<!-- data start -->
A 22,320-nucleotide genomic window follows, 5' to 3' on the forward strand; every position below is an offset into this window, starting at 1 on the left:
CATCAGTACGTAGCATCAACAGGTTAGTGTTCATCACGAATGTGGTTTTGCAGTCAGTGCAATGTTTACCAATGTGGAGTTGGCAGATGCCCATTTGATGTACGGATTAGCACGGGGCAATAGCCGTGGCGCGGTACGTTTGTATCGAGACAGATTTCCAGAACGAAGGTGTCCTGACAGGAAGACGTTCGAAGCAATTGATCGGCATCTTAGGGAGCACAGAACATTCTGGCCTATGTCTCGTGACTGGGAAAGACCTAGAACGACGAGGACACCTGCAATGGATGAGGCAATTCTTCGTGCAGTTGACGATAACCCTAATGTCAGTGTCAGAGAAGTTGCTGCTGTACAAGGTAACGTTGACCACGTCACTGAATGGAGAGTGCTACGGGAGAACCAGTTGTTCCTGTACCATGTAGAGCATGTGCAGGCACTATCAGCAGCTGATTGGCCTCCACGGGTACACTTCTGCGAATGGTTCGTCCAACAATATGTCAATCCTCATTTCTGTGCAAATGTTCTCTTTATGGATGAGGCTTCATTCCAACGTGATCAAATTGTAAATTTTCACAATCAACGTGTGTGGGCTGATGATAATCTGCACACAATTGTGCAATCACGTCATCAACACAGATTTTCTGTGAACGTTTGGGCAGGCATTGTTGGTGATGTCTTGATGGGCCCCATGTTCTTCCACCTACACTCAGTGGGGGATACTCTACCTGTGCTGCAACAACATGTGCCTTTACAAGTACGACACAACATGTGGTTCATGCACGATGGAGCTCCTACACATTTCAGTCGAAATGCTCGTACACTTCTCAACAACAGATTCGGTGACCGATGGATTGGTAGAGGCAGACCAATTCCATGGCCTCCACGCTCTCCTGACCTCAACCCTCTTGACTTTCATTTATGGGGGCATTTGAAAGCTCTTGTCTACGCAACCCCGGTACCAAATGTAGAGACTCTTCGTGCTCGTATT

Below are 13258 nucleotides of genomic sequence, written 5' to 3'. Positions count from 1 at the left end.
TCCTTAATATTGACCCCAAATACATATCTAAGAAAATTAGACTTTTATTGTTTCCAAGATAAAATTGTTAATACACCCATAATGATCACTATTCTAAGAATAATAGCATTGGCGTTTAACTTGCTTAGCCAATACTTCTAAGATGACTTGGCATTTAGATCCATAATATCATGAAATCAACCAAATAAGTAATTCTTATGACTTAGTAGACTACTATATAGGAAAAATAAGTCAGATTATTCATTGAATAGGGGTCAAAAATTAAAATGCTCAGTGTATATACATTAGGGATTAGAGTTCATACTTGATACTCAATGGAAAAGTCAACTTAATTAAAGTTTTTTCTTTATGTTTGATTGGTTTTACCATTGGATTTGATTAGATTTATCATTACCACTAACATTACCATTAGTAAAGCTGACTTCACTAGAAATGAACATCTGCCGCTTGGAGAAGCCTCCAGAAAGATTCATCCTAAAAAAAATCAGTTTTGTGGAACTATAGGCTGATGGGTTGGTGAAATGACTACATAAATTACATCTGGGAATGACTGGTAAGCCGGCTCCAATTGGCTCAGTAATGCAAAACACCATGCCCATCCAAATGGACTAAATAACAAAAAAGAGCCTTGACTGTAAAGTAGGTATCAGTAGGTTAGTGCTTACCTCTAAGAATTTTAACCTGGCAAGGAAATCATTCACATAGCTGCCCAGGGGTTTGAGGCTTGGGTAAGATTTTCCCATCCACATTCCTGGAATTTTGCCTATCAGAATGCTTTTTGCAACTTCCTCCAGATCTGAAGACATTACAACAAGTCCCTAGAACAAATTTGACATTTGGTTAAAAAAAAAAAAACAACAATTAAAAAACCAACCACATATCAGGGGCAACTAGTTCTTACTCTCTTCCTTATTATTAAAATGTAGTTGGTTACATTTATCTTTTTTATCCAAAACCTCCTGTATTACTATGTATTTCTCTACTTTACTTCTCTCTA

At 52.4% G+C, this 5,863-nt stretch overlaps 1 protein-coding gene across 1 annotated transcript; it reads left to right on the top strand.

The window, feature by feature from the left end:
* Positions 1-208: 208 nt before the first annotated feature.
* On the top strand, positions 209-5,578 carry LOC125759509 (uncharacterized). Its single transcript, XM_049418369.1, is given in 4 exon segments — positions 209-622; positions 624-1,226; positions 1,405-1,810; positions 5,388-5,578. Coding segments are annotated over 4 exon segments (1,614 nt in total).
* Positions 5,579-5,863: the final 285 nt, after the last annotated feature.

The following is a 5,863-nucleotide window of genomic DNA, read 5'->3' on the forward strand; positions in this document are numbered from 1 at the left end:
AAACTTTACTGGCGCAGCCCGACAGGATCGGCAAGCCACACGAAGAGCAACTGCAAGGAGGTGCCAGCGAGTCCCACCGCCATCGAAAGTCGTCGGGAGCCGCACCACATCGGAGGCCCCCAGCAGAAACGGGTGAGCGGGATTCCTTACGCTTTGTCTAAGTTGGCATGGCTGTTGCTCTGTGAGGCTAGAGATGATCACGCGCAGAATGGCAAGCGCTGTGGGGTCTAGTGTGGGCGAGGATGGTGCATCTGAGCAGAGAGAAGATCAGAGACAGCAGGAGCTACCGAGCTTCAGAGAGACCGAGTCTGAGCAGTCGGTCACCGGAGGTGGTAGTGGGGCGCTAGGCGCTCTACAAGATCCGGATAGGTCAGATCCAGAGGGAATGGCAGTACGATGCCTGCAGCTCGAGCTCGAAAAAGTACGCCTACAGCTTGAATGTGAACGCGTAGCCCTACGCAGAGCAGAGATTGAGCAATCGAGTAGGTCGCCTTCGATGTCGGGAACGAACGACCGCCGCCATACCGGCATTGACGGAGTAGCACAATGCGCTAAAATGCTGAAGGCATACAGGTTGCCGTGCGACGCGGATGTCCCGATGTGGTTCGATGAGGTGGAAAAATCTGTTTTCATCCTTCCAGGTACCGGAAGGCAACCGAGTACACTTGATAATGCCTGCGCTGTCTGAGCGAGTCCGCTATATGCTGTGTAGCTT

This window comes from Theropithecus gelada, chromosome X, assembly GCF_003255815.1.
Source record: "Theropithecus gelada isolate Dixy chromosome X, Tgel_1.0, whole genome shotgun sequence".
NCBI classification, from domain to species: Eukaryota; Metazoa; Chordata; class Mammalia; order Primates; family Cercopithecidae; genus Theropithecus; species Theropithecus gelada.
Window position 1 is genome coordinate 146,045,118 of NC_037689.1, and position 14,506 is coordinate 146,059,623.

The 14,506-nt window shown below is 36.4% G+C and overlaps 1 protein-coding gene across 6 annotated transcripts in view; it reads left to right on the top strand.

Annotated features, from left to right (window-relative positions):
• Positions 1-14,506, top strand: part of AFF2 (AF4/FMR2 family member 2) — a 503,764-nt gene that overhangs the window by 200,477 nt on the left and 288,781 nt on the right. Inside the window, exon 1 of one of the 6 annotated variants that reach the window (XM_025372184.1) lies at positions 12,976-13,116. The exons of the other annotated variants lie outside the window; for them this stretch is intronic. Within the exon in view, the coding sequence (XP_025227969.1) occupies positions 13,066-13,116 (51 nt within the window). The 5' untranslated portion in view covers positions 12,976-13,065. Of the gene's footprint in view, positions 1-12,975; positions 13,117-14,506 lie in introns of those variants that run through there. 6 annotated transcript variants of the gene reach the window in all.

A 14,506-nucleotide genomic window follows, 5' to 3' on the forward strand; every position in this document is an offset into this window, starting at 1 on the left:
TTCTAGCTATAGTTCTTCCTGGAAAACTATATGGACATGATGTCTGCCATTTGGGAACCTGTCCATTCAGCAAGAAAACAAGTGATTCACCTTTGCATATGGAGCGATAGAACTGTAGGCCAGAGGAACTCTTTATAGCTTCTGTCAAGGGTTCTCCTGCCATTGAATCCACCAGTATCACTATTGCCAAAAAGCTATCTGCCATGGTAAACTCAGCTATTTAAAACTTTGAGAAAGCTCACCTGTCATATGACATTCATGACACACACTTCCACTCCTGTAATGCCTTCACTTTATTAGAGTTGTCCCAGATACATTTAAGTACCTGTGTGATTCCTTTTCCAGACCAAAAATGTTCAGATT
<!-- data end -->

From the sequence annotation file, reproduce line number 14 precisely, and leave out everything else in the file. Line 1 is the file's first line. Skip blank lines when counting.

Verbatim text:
NCBI classification, from domain to species: Eukaryota; Metazoa; Chordata; class Mammalia; order Primates; family Cercopithecidae; genus Theropithecus; species Theropithecus gelada.